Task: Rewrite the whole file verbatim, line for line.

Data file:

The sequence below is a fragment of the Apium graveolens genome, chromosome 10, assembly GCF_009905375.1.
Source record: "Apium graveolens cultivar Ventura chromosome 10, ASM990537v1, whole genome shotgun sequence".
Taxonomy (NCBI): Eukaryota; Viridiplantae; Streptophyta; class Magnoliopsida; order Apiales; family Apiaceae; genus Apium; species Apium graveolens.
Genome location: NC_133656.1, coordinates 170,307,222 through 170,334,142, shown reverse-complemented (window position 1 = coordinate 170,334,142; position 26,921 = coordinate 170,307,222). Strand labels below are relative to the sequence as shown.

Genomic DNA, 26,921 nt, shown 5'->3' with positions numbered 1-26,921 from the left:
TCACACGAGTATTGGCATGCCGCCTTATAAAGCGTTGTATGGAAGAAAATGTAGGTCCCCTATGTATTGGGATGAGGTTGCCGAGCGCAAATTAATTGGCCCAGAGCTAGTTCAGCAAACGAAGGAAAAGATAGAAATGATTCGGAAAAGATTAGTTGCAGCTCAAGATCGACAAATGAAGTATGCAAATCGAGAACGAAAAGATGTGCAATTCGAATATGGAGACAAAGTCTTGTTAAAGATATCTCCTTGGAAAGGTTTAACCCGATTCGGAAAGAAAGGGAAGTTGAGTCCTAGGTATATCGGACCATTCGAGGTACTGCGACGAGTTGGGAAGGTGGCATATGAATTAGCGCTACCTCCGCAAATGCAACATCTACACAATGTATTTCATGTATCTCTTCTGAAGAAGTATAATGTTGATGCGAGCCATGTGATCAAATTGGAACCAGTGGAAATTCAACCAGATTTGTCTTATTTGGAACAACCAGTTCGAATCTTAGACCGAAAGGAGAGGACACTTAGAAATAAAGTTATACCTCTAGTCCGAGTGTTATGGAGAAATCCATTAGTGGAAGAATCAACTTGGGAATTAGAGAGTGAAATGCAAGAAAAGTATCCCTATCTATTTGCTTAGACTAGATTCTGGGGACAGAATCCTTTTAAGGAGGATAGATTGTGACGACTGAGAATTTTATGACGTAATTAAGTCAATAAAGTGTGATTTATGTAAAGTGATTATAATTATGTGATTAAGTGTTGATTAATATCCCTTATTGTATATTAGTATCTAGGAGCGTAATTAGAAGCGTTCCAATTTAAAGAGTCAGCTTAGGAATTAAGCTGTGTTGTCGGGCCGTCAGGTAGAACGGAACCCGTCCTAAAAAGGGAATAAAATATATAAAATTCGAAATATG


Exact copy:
The sequence below is a fragment of the Apium graveolens genome, chromosome 10, assembly GCF_009905375.1.
Source record: "Apium graveolens cultivar Ventura chromosome 10, ASM990537v1, whole genome shotgun sequence".
Taxonomy (NCBI): Eukaryota; Viridiplantae; Streptophyta; class Magnoliopsida; order Apiales; family Apiaceae; genus Apium; species Apium graveolens.
Genome location: NC_133656.1, coordinates 170,307,222 through 170,334,142, shown reverse-complemented (window position 1 = coordinate 170,334,142; position 26,921 = coordinate 170,307,222). Strand labels below are relative to the sequence as shown.

Genomic DNA, 26,921 nt, shown 5'->3' with positions numbered 1-26,921 from the left:
TCACACGAGTATTGGCATGCCGCCTTATAAAGCGTTGTATGGAAGAAAATGTAGGTCCCCTATGTATTGGGATGAGGTTGCCGAGCGCAAATTAATTGGCCCAGAGCTAGTTCAGCAAACGAAGGAAAAGATAGAAATGATTCGGAAAAGATTAGTTGCAGCTCAAGATCGACAAATGAAGTATGCAAATCGAGAACGAAAAGATGTGCAATTCGAATATGGAGACAAAGTCTTGTTAAAGATATCTCCTTGGAAAGGTTTAACCCGATTCGGAAAGAAAGGGAAGTTGAGTCCTAGGTATATCGGACCATTCGAGGTACTGCGACGAGTTGGGAAGGTGGCATATGAATTAGCGCTACCTCCGCAAATGCAACATCTACACAATGTATTTCATGTATCTCTTCTGAAGAAGTATAATGTTGATGCGAGCCATGTGATCAAATTGGAACCAGTGGAAATTCAACCAGATTTGTCTTATTTGGAACAACCAGTTCGAATCTTAGACCGAAAGGAGAGGACACTTAGAAATAAAGTTATACCTCTAGTCCGAGTGTTATGGAGAAATCCATTAGTGGAAGAATCAACTTGGGAATTAGAGAGTGAAATGCAAGAAAAGTATCCCTATCTATTTGCTTAGACTAGATTCTGGGGACAGAATCCTTTTAAGGAGGATAGATTGTGACGACTGAGAATTTTATGACGTAATTAAGTCAATAAAGTGTGATTTATGTAAAGTGATTATAATTATGTGATTAAGTGTTGATTAATATCCCTTATTGTATATTAGTATCTAGGAGCGTAATTAGAAGCGTTCCAATTTAAAGAGTCAGCTTAGGAATTAAGCTGTGTTGTCGGGCCGTCAGGTAGAACGGAACCCGTCCTAAAAAGGGAATAAAATATATAAAATTCGAAATATG